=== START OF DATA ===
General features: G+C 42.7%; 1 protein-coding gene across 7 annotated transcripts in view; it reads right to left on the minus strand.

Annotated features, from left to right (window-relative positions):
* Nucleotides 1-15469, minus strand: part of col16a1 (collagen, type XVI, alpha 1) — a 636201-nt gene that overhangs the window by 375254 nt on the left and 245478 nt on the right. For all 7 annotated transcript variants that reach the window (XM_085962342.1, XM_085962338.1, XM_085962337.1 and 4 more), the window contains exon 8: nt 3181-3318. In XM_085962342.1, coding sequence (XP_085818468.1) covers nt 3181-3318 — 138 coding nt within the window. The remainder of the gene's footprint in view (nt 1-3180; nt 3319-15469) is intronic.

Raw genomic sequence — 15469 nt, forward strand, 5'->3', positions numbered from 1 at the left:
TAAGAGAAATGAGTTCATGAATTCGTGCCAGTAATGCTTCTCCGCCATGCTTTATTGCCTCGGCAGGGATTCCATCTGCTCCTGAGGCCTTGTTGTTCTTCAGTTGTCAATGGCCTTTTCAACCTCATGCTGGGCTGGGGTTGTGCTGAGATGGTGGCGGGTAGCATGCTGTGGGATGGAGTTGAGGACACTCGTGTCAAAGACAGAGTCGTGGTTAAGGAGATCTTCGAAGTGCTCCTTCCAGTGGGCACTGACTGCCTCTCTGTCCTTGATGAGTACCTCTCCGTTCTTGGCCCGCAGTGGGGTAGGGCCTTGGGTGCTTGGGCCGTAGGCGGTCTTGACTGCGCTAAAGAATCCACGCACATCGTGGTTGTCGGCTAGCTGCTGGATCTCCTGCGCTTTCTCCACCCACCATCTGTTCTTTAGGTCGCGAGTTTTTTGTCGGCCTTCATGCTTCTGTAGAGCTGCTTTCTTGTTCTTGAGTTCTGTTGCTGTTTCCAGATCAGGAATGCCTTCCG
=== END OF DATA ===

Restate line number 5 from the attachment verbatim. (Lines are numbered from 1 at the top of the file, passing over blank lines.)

TAAGAGAAATGAGTTCATGAATTCGTGCCAGTAATGCTTCTCCGCCATGCTTTATTGCCTCGGCAGGGATTCCATCTGCTCCTGAGGCCTTGTTGTTCTTCAGTTGTCAATGGCCTTTTCAACCTCATGCTGGGCTGGGGTTGTGCTGAGATGGTGGCGGGTAGCATGCTGTGGGATGGAGTTGAGGACACTCGTGTCAAAGACAGAGTCGTGGTTAAGGAGATCTTCGAAGTGCTCCTTCCAGTGGGCACTGACTGCCTCTCTGTCCTTGATGAGTACCTCTCCGTTCTTGGCCCGCAGTGGGGTAGGGCCTTGGGTGCTTGGGCCGTAGGCGGTCTTGACTGCGCTAAAGAATCCACGCACATCGTGGTTGTCGGCTAGCTGCTGGATCTCCTGCGCTTTCTCCACCCACCATCTGTTCTTTAGGTCGCGAGTTTTTTGTCGGCCTTCATGCTTCTGTAGAGCTGCTTTCTTGTTCTTGAGTTCTGTTGCTGTTTCCAGATCAGGAATGCCTTCCG